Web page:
© Jon Egia
© Jon Egia
According to the philosopher and researcher Baptiste Morizot, the ecological crisis must be conceived in terms of a “crisis of sensitivity”. He invites us to rethink our relationship to the living world and its stimuli (Manière être vivant, Actes Sud, 2020). Although we inhabit a built environment we tend to underestimate and neglect the complexity of living species that inhabit them as well.
Certain traditional typologies, architectural inexactitudes, or interstices of our aging constructions, have long offered an appropriate shelter for multiple organisms. The old walls host often rare flora and fauna which represent not only a historical and cultural but also an ecological heritage. Today, the processes of transformation and renewal of the urban fabric, driven by market interests, lead to the disappearance of shelters and the restraint of biodiversity. In most cases, cities are evolving without inquiries and keeping a prudential distance between humans and the rest of forms of life.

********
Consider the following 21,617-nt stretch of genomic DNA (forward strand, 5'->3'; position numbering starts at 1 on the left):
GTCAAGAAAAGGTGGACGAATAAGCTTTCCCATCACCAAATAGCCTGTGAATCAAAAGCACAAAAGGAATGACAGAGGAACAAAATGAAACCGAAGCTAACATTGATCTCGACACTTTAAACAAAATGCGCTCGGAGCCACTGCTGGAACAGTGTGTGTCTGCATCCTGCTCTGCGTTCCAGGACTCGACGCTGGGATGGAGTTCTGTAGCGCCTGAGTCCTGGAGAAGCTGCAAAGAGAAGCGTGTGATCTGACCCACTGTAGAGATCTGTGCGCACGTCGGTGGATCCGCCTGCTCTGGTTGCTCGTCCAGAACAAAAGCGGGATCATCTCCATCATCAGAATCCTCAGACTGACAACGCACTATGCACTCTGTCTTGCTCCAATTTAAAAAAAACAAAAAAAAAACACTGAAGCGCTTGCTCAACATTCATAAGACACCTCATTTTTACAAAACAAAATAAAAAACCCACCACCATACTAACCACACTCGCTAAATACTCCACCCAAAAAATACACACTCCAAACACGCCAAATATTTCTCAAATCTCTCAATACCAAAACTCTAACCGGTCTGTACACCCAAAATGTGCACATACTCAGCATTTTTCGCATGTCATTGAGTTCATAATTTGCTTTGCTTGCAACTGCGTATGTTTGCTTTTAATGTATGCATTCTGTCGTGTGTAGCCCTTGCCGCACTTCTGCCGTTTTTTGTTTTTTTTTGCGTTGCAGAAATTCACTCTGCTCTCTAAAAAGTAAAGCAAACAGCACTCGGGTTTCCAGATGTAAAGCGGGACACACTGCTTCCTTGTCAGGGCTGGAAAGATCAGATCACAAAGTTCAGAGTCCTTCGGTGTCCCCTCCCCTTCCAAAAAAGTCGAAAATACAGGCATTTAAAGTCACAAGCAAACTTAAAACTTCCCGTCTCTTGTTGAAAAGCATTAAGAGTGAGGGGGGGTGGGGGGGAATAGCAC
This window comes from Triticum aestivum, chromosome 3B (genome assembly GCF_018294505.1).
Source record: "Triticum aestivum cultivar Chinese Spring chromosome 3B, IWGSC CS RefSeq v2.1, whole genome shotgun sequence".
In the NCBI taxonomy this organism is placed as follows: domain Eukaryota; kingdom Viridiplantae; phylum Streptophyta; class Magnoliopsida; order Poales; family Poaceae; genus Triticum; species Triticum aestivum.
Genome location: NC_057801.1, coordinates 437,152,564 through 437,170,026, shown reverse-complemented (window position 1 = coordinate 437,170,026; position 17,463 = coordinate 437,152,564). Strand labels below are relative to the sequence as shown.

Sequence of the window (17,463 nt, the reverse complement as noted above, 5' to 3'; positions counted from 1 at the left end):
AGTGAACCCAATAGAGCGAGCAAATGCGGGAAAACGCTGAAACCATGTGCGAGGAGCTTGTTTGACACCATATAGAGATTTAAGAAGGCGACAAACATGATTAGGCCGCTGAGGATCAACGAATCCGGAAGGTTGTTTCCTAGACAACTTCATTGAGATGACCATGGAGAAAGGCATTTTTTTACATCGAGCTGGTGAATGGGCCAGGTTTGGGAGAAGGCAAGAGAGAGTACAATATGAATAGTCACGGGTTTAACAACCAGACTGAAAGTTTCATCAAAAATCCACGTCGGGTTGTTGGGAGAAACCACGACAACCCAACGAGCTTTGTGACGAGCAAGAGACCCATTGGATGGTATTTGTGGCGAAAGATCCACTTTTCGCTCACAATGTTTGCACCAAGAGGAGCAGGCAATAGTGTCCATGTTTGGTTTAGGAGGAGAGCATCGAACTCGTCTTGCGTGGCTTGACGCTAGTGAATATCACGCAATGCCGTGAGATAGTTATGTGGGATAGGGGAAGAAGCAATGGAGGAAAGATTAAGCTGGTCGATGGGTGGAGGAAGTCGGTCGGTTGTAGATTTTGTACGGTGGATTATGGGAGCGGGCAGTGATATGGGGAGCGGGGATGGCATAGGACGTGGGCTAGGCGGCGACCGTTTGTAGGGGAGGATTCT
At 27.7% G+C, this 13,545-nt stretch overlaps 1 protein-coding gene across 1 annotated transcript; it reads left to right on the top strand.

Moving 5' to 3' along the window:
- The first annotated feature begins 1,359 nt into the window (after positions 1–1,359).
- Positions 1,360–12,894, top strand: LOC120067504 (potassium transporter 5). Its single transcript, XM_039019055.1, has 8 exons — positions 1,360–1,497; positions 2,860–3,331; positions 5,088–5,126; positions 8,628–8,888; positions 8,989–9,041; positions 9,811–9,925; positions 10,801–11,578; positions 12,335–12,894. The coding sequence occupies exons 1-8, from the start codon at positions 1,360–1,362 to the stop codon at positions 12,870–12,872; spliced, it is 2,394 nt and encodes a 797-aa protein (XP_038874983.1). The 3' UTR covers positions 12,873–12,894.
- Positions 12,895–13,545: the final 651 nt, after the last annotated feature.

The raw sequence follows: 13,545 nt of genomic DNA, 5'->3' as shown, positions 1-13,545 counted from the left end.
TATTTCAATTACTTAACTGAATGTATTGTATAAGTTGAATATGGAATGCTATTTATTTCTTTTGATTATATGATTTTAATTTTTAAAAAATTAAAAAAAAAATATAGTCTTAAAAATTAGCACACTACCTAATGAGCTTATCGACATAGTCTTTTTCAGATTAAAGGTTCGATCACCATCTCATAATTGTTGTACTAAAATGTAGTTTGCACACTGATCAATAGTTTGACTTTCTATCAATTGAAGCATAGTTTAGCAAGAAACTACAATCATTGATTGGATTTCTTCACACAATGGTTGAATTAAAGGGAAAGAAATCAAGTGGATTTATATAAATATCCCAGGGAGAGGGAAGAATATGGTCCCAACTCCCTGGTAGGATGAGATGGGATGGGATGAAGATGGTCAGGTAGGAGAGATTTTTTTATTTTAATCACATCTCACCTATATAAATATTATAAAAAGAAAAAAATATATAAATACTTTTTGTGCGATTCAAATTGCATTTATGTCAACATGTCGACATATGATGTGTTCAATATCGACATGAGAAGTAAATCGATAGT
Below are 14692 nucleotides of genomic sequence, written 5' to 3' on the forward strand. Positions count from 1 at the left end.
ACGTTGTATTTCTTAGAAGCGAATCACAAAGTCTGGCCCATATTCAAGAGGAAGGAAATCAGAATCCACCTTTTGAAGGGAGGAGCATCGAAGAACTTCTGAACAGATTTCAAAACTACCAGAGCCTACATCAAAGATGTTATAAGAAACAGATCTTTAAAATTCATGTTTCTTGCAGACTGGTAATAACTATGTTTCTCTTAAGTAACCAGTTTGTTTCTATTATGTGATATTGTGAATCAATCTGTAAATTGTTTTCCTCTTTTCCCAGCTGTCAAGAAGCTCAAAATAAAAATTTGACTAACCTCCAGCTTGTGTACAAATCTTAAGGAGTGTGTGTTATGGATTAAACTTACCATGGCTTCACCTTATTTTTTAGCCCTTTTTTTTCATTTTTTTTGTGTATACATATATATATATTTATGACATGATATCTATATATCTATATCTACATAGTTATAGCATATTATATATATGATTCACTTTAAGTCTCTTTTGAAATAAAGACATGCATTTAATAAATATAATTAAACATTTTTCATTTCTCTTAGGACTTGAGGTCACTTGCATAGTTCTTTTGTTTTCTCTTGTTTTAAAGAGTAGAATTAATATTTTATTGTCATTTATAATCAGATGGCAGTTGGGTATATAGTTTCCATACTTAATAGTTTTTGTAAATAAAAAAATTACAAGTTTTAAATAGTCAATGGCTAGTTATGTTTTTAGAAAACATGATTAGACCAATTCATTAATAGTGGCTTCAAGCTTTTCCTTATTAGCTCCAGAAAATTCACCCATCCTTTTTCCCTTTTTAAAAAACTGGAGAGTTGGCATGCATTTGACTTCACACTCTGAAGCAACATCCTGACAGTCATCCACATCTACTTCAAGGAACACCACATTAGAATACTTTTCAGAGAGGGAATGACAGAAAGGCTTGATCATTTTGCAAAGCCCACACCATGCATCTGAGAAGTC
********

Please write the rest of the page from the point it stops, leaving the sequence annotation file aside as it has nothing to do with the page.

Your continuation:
Following this observation, “towards an Ecology of shelter” wishes to launch the research on how habitat and dwelling could be affected and how they could trigger possible transformations of constructive and architectural paradigms. We find it essential to propose experimental initiatives towards the climatic challenges of our times, which open new ways of re-empowerment of cities threading new alliances with all living beings with whom we share the world.
A metal structure is implemented on the façade of a modernist building initiates a process of strategic actions, oriented by experts and researchers. The device expands one of the windows in the search of connecting the inside and the outside. The architectural element is conceived as a prototype which opens up new ways of how to envision the city of tomorrow in terms of tectonics and in its relationship with the environment.